Arts freelancers. We're no one until the person we meet can validate us through personally knowing of our work. And for some reason it's entirely acceptable to ask about earnings in a way that seems impolite when speaking to, say, an office administrator.
(They're almost definitely earning more than me. That gives you a ballpark.)
It takes a long time to build up your reputation in the industry, and most people take unpaid roles and opportunities for ages before they start finding paid employment. For me, having worked in other fields for so long and without professional training as an adult, I think it was over 2 years before I got paid theatre writing or directing work that wasn't related to workshops or activities for kids.
During that period I tried to gain as much experience as possible, volunteering to help people who had valuable skills that I could learn from.
In 2012 my play Staffroom opened at the Tristan Bates Theatre in the West End as part of the Camden Fringe Festival. My mum was full of excitement, “Now you're famous!” I replied, “Ok mum, name me 5 contemporary Playwrights with work on the West End fringe. Having ummed and aahed for a few minutes she reluctantly admitted that she didn't know any. “That's EXACTLY how famous I am,” I told her.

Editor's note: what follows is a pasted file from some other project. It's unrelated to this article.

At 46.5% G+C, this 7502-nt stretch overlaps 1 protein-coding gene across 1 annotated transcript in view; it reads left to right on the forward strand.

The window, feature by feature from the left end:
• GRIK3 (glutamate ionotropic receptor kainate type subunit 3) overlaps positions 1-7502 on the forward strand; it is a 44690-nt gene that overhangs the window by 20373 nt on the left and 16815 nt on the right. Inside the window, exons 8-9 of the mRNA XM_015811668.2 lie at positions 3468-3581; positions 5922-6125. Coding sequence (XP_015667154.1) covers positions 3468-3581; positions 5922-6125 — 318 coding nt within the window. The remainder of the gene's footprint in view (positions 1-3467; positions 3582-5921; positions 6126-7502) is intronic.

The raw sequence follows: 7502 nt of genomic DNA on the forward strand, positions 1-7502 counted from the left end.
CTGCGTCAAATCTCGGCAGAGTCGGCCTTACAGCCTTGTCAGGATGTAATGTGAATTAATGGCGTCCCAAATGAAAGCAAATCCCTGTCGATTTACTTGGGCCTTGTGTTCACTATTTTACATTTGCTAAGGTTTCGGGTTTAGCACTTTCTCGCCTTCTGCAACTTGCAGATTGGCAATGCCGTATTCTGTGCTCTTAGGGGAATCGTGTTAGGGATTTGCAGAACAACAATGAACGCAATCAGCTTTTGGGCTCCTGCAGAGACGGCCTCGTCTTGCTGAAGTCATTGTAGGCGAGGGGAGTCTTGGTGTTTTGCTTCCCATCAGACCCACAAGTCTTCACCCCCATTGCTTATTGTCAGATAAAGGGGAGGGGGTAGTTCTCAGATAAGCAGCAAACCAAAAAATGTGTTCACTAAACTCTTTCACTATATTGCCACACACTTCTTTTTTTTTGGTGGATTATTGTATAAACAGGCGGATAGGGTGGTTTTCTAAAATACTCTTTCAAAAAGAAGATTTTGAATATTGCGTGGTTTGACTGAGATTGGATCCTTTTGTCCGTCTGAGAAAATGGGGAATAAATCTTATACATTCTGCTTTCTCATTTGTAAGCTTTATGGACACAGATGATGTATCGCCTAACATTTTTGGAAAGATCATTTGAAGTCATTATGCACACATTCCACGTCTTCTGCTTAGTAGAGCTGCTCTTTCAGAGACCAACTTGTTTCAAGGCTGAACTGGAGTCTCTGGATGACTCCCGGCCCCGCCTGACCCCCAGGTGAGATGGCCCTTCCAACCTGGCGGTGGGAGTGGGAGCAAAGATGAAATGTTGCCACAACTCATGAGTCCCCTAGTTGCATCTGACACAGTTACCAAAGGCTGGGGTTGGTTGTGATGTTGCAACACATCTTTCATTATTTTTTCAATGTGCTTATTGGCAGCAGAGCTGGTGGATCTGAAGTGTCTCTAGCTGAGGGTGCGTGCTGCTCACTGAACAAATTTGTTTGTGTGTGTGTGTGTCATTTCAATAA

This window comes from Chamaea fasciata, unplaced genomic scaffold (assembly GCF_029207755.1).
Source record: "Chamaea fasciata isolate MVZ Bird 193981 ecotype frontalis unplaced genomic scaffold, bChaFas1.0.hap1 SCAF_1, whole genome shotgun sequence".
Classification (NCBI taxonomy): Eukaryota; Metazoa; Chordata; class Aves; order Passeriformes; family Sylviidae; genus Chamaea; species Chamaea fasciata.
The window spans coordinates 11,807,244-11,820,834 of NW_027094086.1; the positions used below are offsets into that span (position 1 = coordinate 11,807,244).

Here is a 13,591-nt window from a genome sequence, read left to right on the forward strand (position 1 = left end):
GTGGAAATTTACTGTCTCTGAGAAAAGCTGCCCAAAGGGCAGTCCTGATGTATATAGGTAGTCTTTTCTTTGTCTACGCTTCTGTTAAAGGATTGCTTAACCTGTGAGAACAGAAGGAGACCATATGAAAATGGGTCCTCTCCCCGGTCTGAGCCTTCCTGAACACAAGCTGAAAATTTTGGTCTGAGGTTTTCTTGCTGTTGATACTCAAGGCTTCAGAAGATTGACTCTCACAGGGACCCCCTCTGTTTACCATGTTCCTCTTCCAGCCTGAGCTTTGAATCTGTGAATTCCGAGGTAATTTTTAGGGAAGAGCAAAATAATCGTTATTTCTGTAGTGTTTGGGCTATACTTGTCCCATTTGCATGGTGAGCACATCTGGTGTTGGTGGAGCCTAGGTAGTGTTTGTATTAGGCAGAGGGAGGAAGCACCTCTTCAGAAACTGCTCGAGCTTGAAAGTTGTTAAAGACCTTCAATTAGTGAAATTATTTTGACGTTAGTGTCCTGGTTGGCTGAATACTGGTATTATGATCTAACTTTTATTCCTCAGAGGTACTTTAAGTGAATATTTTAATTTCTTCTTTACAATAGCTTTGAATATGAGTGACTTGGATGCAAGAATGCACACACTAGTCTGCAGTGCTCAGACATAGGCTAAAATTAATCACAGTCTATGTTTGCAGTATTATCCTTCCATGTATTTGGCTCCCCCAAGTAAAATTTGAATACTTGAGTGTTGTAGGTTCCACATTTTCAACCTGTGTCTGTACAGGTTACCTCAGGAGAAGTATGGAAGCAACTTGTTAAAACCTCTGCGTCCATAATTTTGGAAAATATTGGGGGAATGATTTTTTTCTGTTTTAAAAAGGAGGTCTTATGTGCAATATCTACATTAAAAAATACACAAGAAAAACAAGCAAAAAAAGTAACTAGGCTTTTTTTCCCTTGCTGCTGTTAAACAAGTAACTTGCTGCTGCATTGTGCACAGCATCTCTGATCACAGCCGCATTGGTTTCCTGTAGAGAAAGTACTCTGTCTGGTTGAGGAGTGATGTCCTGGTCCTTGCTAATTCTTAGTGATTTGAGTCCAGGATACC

As a freelancer I find I work constantly at finding work. At the same time, I am.driven by my own projects. It's bloody lucky I can't sleep much. When I am travelling or touring there is usually twice as much to do as I work on both the event I'm with and the ongoing stuff back home. There's a self-imposed pressure to push on and make money. We'll, not entirely self-imposed - as the old adage goes, my landlord won't take exposure in lieu of rent .
I think people imagine that working in theatre and comedy must be hilarious japes and celebrities and constant fun, but like all jobs it's 90% admin and 10% fun.
If I’m honest, I actually love it. I need to validate myself.